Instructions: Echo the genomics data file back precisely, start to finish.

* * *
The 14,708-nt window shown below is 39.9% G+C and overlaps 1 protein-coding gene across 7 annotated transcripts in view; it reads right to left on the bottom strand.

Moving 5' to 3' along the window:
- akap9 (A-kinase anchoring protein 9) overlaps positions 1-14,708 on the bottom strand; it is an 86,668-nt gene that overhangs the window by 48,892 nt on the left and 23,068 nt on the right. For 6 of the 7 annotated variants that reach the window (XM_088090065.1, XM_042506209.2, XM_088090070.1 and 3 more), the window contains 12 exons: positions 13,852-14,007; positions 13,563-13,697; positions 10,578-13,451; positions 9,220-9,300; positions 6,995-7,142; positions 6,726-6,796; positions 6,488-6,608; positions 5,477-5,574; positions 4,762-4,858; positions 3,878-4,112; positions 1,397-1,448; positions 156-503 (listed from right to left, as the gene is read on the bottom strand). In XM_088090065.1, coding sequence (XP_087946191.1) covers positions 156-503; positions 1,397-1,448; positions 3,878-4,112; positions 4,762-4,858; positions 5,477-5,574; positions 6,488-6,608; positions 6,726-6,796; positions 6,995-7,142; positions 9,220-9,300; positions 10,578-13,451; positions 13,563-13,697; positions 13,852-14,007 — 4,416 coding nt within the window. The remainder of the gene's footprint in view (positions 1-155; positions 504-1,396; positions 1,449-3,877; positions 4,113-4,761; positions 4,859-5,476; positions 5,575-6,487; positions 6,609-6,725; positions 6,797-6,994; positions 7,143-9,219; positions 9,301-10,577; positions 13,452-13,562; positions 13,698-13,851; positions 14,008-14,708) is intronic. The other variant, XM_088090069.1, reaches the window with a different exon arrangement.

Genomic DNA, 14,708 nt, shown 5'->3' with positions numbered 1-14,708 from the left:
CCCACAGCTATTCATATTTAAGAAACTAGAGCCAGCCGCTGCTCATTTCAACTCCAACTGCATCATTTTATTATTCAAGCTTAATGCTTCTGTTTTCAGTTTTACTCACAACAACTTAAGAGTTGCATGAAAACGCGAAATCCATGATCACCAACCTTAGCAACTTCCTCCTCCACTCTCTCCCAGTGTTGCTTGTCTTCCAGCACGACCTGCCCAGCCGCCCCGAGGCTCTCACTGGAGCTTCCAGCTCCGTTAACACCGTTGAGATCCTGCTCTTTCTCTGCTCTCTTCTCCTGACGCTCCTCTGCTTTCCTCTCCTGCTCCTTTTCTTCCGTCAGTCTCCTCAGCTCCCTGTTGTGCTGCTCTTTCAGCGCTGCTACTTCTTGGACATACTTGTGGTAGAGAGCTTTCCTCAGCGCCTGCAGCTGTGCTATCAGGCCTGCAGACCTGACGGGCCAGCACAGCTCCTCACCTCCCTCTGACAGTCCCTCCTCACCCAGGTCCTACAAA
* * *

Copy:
The 14,708-nt window shown below is 39.9% G+C and overlaps 1 protein-coding gene across 7 annotated transcripts in view; it reads right to left on the bottom strand.

Moving 5' to 3' along the window:
- akap9 (A-kinase anchoring protein 9) overlaps positions 1-14,708 on the bottom strand; it is an 86,668-nt gene that overhangs the window by 48,892 nt on the left and 23,068 nt on the right. For 6 of the 7 annotated variants that reach the window (XM_088090065.1, XM_042506209.2, XM_088090070.1 and 3 more), the window contains 12 exons: positions 13,852-14,007; positions 13,563-13,697; positions 10,578-13,451; positions 9,220-9,300; positions 6,995-7,142; positions 6,726-6,796; positions 6,488-6,608; positions 5,477-5,574; positions 4,762-4,858; positions 3,878-4,112; positions 1,397-1,448; positions 156-503 (listed from right to left, as the gene is read on the bottom strand). In XM_088090065.1, coding sequence (XP_087946191.1) covers positions 156-503; positions 1,397-1,448; positions 3,878-4,112; positions 4,762-4,858; positions 5,477-5,574; positions 6,488-6,608; positions 6,726-6,796; positions 6,995-7,142; positions 9,220-9,300; positions 10,578-13,451; positions 13,563-13,697; positions 13,852-14,007 — 4,416 coding nt within the window. The remainder of the gene's footprint in view (positions 1-155; positions 504-1,396; positions 1,449-3,877; positions 4,113-4,761; positions 4,859-5,476; positions 5,575-6,487; positions 6,609-6,725; positions 6,797-6,994; positions 7,143-9,219; positions 9,301-10,577; positions 13,452-13,562; positions 13,698-13,851; positions 14,008-14,708) is intronic. The other variant, XM_088090069.1, reaches the window with a different exon arrangement.

Genomic DNA, 14,708 nt, shown 5'->3' with positions numbered 1-14,708 from the left:
CCCACAGCTATTCATATTTAAGAAACTAGAGCCAGCCGCTGCTCATTTCAACTCCAACTGCATCATTTTATTATTCAAGCTTAATGCTTCTGTTTTCAGTTTTACTCACAACAACTTAAGAGTTGCATGAAAACGCGAAATCCATGATCACCAACCTTAGCAACTTCCTCCTCCACTCTCTCCCAGTGTTGCTTGTCTTCCAGCACGACCTGCCCAGCCGCCCCGAGGCTCTCACTGGAGCTTCCAGCTCCGTTAACACCGTTGAGATCCTGCTCTTTCTCTGCTCTCTTCTCCTGACGCTCCTCTGCTTTCCTCTCCTGCTCCTTTTCTTCCGTCAGTCTCCTCAGCTCCCTGTTGTGCTGCTCTTTCAGCGCTGCTACTTCTTGGACATACTTGTGGTAGAGAGCTTTCCTCAGCGCCTGCAGCTGTGCTATCAGGCCTGCAGACCTGACGGGCCAGCACAGCTCCTCACCTCCCTCTGACAGTCCCTCCTCACCCAGGTCCTACAAA